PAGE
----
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Finding the Next Generation of Tech at Eureka Park


Evan Cohen, Indiegogo
For five decades, one constant force in the industry has remained at the forefront of it all — CES, the annual trade show at the beginning of every year in Las Vegas.

Over the past four decades, the world has witnessed some of the most incredible shifts in the market for consumer technology. We’ve seen trends like portable audio come and go. We’ve seen major brands grow and fall, only to rise again in a different segment of the market. Innovation is happening so fast that the tech industry can barely keep up, and it’s undeniable that the consumer technology market is leading the way.

Yet for five decades, one constant force in the industry has remained at the forefront of it all — CES, the annual trade show at the beginning of every year in Las Vegas. It’s become the mecca for all things consumer technology, a place to see and be seen. Some even call it a magical place, where up-and-coming new players can rub elbows with established bigwigs like Samsung or Sony.



Photo from Indiegogo

Indiegogo at CES

When Indiegogo first joined the CES floor in 2014, we truthfully had no idea what to expect. We’d landed in Vegas with a small team of six, a few folding signs, and a bag full of branded pins and business cards. Emotions were running high, yet we had no idea what we were in for.

To preface, even though Indiegogo became the world’s first open crowdfunding platform back in 2008, the overall concept was still in its infancy three years ago. We were a small startup with just a handful of employees working out of a coworking space in San Francisco. We’d raised some money from our Series A, but we knew if we were going to try and go big, there was really only one place to start: CES.

Our cofounder, Slava Rubin, described it as “Christmas in January,” and it’s safe to say that CES 2014 was the show that truly put Indiegogo on the map.

Now, you may wonder how a small startup with little leverage could make such a big impact at a show highlighted by Fortune 100 companies like Sony and Samsung. Well, the answer is short and easy: Eureka Park™.



Photo from Indiegogo
 

How Eureka Park Became the Place to be at CES

Over the last half decade, one of the largest shifts in the consumer technology industry has been the growth of the hardware startup sector. Led by the popularization of maker devices, such as Raspberry Pi and Arduino, more people than ever are tinkering with consumer devices to build the next generation of connected devices.

Coupled with the rapid growth in crowdfunding, which has fueled the funding side of these startups, more companies than ever are now able to jump into a market that was once reserved only for big manufacturers like LG or Panasonic.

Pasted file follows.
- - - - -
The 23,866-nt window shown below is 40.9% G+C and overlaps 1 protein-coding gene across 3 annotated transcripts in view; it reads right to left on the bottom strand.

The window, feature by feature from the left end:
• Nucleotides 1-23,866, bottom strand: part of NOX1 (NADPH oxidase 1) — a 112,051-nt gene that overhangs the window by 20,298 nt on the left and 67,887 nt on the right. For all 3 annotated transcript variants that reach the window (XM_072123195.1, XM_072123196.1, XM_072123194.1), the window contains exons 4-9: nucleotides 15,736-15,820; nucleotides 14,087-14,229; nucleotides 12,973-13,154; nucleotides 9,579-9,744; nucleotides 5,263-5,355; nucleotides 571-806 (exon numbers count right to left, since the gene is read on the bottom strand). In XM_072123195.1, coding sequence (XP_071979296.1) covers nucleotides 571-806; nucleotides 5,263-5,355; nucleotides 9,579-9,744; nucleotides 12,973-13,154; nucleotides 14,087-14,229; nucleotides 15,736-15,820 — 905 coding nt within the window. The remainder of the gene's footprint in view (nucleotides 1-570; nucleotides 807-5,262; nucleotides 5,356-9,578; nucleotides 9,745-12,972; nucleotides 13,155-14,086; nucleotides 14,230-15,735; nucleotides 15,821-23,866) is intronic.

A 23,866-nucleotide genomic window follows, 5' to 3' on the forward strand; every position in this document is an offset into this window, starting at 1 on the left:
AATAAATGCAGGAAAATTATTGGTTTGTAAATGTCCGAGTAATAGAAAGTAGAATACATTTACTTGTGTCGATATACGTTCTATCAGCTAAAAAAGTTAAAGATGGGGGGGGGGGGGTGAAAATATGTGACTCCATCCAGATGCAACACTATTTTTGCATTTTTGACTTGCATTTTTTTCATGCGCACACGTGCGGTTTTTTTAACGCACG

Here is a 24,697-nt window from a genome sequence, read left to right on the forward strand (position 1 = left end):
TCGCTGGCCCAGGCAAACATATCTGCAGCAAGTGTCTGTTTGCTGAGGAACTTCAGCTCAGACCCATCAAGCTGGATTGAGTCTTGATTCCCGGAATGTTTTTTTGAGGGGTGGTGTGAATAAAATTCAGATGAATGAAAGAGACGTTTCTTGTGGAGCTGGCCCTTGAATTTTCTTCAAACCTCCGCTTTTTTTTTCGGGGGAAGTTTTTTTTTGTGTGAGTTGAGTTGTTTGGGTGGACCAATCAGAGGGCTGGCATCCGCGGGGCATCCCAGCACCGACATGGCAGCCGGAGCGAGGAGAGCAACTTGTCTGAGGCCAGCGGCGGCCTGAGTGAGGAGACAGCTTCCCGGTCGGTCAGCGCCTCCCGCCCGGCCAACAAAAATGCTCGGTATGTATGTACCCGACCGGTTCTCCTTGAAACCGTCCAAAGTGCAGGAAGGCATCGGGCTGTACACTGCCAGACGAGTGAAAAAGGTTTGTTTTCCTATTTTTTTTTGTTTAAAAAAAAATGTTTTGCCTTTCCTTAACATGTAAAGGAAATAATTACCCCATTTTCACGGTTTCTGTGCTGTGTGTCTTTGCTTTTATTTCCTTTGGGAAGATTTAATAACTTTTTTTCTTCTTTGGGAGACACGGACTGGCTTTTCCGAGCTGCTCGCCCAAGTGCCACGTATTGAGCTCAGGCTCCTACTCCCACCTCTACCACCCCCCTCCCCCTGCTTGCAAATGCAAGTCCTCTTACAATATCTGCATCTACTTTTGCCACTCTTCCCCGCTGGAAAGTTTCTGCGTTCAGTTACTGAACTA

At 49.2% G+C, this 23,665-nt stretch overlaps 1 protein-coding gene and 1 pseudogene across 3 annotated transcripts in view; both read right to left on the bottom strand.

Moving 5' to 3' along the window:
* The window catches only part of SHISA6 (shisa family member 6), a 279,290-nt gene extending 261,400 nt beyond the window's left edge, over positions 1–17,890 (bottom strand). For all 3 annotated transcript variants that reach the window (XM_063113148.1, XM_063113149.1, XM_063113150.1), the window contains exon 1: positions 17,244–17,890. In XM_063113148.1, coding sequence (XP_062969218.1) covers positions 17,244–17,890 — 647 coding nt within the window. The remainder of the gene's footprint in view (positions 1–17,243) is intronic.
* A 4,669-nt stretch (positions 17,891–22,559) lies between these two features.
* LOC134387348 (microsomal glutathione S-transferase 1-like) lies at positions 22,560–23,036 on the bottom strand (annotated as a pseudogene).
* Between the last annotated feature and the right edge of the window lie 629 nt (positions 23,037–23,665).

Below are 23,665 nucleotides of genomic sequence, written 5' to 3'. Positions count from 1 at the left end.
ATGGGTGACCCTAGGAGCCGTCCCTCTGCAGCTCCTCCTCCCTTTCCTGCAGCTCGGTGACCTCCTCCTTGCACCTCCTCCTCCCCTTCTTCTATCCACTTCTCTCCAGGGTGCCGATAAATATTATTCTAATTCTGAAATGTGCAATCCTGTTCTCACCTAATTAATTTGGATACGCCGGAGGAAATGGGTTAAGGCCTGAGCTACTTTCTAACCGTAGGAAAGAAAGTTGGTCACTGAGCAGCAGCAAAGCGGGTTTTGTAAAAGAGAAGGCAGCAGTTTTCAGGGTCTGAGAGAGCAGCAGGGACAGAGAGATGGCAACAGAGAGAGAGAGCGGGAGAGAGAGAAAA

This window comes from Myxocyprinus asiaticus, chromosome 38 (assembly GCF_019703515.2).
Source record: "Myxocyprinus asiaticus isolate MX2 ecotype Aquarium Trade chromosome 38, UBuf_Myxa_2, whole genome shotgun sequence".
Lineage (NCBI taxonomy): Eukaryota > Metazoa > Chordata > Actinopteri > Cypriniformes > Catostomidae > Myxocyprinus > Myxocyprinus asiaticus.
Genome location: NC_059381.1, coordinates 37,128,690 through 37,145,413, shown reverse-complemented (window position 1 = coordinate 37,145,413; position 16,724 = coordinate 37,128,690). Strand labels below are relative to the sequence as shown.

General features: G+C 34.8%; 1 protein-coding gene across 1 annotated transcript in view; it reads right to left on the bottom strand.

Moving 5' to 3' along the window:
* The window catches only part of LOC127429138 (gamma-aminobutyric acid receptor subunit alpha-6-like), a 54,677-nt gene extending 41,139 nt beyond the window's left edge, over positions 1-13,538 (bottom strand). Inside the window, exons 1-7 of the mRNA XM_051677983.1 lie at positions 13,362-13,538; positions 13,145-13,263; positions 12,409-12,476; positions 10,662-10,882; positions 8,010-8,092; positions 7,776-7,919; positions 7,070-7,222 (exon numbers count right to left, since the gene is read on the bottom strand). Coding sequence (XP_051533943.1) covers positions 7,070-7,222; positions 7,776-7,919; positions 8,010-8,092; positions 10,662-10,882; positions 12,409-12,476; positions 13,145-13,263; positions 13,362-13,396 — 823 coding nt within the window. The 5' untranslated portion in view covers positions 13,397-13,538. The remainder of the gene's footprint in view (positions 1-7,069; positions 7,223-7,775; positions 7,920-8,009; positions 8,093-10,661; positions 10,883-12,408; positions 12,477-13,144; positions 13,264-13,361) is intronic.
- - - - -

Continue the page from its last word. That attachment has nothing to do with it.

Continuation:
CES, taking a proactive approach to foster this new growing community of hardware companies, established Eureka Park in 2012 as a place on the CES floor where startups could join the ranks of major brands.  It was unprecedented, but for the first time ever, a company with just a few employees and one product could be featured in the same arena as some of the most recognized brands in the world.

Since its launch just five years ago, Eureka Park has become a runaway success. When we first joined the program in 2014, the Marketplace was just a small section of the top floor of the Sands Expo. Even at its small stage, the energy was amazing, with people traveling from all around the world to be a part of the greatest technology show on earth.

Three years later, the show now encompasses the entire bottom floor of the Sands Expo, drawing partners from all parts of the worlds, including TechStars and La French Tech.  Its companies in total have collectively raised more than $1 billion in follow-up funding, demonstrating the massive growth the ecosystem has experienced.

Having attended for three years in a row, we have been amazed to witness the growth firsthand. Our first year attending, we only had 10 Indiegogo alums join us on the floor. At CES 2015, we saw 75 Indiegogo alums at the show. This year, more than 120 Indiegogo-funded companies exhibited at CES 2016, and each year this number continues to grow exponentially.

The growth and excitement around Eureka Park is impossible to miss, with its companies often highlighting some of the coolest new innovations to come out of the entire show. It’s become the go-to destination for startup product launches, and as the park grows, so does its reputation for hosting the latest and greatest.

Although household brands will continue to dominate the main convention area, the value of Eureka Park is becoming more important each year it grows. Several friends in the media told me they spent a majority of their time covering the Sands, as "that's where all the cool stuff happens."

The future is undoubtedly bright for hardware startups at CES, and we look forward to continuing to help grow its impact on the overall CES show.

Do you have an idea for the next big hit at CES? Download the free Indiegogo Field Guide and check out the Indiegogo blog for tons of tips and resources about how to bring your idea from concept to market.

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